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J Nutr. 2003 Dec;133(12):4158-62.

Understanding the experience of household food insecurity in rural Bangladesh leads to a measure different from that used in other countries.

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  • 1Division of Nutritional Sciences, Cornell University, Ithaca, NY, USA. eaf1@cornell.edu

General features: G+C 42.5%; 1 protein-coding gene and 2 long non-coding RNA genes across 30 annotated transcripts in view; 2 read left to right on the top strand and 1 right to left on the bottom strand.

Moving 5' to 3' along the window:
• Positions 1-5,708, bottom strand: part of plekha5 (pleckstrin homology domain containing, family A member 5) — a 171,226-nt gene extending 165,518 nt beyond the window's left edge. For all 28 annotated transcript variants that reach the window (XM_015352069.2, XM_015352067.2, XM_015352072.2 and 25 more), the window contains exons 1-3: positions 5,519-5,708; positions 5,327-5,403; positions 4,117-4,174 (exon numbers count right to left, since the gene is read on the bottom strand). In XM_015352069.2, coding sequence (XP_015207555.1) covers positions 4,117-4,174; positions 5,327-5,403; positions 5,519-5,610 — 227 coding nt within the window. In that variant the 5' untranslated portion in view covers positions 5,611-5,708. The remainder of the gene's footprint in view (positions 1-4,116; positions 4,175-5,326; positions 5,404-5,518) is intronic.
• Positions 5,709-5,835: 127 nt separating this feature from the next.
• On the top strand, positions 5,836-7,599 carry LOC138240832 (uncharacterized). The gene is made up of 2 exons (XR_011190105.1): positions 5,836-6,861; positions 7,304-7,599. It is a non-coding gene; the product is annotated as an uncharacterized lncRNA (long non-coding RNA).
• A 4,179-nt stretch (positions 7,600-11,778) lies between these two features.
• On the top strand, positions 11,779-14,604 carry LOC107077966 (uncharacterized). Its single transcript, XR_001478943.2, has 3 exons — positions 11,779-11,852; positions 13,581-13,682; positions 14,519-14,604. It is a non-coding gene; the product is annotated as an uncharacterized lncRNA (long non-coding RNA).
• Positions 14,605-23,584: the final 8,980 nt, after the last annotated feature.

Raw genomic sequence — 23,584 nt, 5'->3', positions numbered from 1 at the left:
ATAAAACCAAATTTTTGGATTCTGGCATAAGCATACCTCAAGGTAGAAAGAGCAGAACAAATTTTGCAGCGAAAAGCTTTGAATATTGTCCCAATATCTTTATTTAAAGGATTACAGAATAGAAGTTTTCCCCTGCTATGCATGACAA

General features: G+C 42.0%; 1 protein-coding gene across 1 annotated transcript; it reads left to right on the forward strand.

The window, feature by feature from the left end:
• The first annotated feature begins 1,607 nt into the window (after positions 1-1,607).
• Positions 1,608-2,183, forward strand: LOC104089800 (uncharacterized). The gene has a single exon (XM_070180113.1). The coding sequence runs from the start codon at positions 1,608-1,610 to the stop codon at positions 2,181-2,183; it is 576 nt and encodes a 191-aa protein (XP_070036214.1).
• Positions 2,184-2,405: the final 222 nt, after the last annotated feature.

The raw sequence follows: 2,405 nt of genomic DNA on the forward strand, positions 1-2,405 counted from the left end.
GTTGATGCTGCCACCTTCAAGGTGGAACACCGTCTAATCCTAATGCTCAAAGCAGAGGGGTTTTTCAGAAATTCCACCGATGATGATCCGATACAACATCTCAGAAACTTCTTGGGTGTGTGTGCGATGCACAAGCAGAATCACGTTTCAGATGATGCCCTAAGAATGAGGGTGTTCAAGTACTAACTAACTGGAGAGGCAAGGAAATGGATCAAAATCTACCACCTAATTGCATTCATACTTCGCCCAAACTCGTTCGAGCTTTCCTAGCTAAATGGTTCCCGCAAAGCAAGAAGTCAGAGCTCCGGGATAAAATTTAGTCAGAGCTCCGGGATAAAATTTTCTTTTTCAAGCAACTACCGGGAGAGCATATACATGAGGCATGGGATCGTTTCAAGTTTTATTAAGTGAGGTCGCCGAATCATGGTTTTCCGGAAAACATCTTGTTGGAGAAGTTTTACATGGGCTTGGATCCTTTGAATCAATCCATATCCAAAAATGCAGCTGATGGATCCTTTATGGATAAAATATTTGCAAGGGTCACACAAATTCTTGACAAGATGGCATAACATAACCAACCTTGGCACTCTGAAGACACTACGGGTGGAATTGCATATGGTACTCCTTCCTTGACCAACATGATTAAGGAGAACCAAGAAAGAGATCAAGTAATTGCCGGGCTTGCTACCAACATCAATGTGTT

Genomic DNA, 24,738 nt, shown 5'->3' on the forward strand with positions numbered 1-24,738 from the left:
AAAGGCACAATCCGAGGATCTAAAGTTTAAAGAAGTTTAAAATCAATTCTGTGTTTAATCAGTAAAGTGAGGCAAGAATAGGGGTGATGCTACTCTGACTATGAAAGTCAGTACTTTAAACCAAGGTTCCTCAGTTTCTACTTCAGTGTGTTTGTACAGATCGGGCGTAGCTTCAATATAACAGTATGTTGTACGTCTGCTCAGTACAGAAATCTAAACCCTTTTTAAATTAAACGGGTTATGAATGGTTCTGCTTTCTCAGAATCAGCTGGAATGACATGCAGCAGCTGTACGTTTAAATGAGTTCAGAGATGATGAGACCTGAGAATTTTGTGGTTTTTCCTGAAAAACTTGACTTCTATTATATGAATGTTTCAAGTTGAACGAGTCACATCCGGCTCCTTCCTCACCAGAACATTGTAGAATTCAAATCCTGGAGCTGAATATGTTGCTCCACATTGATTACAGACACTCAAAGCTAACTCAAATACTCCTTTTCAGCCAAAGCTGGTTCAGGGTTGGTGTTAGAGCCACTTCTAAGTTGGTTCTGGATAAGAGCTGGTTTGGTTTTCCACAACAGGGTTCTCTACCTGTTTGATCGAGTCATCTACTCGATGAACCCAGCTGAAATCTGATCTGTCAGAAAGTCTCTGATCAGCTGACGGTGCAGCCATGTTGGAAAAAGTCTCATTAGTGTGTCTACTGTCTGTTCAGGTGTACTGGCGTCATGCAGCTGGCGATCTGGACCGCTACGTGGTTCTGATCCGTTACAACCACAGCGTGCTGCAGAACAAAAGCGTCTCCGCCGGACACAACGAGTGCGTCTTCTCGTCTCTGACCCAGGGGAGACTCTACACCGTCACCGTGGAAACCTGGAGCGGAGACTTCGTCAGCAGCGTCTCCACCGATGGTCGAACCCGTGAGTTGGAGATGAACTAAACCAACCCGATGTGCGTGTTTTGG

This research aimed to gain in-depth understanding of the experience of household food insecurity in rural Bangladesh and to develop a direct measure of it from this understanding. Using naturalistic, emergent inquiry, in-depth interviews were conducted with 21 rural women living in diverse situations using a semistructured interview guide. Two analytic strategies classified households on food insecurity and elicited themes that were the basis for classification. Survey questions were developed to capture themes, and were revised after review, field testing, and ranking and pile-sorting exercises. Four gradations of severity of food insecurity resulted, based on nine themes: meals, cooking, rice, fish, perishable foods, snacks, festival food, other expenditures and management strategies. The emergent conceptualization of food insecurity differs from that found from naturalistic research in other countries. The developed food insecurity measure has 11 questions. This research affirms the value of gaining in-depth understanding of household food insecurity. In many situations, this approach, rather than translating questions developed elsewhere, may best lead to suitable experience-based measures of food insecurity.

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